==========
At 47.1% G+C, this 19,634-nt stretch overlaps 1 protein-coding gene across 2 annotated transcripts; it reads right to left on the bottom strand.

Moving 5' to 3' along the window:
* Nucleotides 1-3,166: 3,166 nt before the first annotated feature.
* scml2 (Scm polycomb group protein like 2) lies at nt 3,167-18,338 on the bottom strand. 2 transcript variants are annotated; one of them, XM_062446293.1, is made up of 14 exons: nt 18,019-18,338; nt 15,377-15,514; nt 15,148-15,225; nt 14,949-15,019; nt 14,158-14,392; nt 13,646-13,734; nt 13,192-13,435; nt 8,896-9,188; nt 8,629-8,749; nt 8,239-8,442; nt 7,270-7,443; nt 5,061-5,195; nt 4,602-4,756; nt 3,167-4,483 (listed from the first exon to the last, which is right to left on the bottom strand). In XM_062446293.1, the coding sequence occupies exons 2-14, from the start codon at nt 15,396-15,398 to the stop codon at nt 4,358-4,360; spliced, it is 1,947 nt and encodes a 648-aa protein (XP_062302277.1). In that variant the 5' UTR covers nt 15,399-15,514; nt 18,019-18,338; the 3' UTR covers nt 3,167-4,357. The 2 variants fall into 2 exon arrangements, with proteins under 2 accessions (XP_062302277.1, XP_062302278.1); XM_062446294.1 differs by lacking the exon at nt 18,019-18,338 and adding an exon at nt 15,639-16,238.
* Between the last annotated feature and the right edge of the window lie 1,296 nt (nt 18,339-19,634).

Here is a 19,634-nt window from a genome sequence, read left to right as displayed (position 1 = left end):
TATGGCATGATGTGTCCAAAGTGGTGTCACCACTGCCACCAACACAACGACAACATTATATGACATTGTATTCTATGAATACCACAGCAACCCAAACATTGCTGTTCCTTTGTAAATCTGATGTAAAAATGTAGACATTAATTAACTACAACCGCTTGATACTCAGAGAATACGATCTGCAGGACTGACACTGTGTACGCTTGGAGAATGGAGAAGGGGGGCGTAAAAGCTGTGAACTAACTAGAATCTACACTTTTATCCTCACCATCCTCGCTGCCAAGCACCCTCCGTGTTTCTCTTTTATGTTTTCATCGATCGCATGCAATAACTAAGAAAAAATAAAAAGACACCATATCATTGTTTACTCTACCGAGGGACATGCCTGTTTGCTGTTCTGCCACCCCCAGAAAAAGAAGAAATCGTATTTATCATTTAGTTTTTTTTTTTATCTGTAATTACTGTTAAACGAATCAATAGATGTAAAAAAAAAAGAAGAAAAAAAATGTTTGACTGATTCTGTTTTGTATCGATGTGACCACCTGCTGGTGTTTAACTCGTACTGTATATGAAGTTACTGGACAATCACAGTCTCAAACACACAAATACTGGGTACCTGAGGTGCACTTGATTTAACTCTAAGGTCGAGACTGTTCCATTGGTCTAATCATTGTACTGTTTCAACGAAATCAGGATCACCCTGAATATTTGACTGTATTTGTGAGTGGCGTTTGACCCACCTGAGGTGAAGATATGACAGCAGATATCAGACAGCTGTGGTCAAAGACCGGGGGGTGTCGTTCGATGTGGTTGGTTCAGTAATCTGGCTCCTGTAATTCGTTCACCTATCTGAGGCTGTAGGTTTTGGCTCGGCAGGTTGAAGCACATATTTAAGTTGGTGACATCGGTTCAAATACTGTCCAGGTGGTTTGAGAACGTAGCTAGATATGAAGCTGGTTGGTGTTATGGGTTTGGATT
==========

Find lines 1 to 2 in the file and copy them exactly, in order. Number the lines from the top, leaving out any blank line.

At 47.1% G+C, this 19,634-nt stretch overlaps 1 protein-coding gene across 2 annotated transcripts; it reads right to left on the bottom strand.

Moving 5' to 3' along the window: